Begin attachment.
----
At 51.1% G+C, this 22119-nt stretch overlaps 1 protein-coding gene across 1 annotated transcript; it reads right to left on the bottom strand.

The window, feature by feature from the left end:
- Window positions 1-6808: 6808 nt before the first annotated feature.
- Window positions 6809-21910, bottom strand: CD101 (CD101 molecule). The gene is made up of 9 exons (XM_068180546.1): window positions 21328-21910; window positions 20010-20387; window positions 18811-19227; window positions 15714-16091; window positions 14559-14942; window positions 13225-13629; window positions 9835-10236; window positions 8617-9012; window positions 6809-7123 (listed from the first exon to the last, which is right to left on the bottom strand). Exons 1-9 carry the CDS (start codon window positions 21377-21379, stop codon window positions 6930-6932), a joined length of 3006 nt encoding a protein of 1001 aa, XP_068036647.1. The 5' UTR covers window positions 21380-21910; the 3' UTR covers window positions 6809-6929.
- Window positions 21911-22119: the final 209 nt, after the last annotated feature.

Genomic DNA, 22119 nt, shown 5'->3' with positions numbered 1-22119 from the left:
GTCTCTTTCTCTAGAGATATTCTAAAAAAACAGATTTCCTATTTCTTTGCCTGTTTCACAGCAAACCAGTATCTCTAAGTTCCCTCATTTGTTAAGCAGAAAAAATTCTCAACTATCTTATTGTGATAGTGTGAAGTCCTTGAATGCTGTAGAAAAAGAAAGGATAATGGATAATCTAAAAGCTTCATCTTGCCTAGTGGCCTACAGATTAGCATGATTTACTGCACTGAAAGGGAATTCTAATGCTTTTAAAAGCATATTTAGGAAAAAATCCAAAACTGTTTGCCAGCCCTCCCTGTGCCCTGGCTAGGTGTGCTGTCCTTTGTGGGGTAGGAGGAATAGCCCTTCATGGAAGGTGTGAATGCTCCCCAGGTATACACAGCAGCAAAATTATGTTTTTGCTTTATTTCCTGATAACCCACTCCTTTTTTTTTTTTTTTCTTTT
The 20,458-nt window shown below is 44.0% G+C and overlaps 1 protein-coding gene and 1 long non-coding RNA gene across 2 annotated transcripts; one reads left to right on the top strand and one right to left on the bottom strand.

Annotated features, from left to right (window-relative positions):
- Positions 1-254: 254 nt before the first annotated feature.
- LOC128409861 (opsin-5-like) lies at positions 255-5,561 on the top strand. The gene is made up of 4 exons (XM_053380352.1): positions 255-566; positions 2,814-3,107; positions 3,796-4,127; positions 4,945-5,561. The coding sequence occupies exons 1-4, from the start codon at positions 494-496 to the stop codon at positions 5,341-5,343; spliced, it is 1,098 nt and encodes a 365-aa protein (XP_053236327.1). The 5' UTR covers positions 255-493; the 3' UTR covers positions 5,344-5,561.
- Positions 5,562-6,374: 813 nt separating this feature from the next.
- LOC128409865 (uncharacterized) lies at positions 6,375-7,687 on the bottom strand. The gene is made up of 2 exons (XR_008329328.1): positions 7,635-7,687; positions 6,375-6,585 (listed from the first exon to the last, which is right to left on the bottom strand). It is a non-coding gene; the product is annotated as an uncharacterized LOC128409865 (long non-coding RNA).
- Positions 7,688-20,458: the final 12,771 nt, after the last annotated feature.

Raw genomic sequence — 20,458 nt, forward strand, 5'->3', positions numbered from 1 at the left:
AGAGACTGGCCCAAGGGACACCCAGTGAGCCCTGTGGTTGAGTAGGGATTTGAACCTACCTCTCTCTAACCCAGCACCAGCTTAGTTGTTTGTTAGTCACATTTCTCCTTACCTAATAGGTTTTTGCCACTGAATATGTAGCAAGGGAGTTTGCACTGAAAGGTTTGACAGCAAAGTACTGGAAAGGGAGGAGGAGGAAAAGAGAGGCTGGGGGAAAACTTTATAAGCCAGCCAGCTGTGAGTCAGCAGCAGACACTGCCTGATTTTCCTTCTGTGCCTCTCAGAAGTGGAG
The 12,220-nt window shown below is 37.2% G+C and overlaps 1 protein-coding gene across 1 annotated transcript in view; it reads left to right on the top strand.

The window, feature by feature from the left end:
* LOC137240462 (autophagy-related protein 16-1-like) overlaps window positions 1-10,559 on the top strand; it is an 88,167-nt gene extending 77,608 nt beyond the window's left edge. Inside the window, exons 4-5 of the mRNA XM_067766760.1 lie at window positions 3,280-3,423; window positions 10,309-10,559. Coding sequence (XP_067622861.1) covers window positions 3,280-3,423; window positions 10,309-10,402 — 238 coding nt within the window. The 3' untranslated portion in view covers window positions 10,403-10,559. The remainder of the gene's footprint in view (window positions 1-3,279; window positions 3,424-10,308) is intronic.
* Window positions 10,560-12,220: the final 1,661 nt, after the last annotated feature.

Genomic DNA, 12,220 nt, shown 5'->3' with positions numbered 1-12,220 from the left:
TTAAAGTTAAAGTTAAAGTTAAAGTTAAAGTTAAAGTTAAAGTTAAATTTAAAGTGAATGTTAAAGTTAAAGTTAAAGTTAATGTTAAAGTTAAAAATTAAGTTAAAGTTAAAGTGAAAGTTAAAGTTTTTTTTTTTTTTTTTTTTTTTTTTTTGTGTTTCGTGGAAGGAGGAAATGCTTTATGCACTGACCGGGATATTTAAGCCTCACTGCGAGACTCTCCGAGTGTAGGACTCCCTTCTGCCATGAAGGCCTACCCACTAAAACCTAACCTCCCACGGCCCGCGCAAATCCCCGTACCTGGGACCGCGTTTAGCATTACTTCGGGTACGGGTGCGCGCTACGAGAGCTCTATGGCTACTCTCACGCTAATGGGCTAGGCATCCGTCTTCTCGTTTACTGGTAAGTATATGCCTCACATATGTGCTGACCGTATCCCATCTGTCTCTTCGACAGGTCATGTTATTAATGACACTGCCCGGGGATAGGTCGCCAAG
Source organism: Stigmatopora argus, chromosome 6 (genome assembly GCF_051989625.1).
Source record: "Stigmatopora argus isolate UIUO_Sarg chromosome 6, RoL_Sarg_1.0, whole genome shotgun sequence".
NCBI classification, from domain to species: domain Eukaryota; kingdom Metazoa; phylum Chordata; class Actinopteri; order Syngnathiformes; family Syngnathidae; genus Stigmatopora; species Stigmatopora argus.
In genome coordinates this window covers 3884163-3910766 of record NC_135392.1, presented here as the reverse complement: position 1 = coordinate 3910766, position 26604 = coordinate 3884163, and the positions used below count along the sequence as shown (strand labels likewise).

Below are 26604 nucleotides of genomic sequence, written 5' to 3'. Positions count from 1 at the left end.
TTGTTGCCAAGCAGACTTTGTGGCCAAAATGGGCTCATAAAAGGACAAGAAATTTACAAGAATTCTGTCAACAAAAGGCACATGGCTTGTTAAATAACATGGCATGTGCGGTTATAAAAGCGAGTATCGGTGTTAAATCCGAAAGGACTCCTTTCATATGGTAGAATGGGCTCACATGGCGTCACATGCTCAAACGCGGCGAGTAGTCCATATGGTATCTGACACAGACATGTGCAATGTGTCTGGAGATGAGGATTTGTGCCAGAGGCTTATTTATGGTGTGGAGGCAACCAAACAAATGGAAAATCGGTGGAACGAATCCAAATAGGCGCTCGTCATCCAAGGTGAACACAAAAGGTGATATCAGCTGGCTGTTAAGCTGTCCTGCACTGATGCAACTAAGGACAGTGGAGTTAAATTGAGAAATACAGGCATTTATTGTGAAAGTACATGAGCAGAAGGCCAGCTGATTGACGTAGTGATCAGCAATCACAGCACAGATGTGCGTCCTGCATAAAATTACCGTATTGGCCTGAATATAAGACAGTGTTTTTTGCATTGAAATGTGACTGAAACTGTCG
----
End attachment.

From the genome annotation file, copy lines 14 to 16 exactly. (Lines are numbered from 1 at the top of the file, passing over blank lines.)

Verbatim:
- Positions 7,688-20,458: the final 12,771 nt, after the last annotated feature.

Raw genomic sequence — 20,458 nt, forward strand, 5'->3', positions numbered from 1 at the left:
AGAGACTGGCCCAAGGGACACCCAGTGAGCCCTGTGGTTGAGTAGGGATTTGAACCTACCTCTCTCTAACCCAGCACCAGCTTAGTTGTTTGTTAGTCACATTTCTCCTTACCTAATAGGTTTTTGCCACTGAATATGTAGCAAGGGAGTTTGCACTGAAAGGTTTGACAGCAAAGTACTGGAAAGGGAGGAGGAGGAAAAGAGAGGCTGGGGGAAAACTTTATAAGCCAGCCAGCTGTGAGTCAGCAGCAGACACTGCCTGATTTTCCTTCTGTGCCTCTCAGAAGTGGAG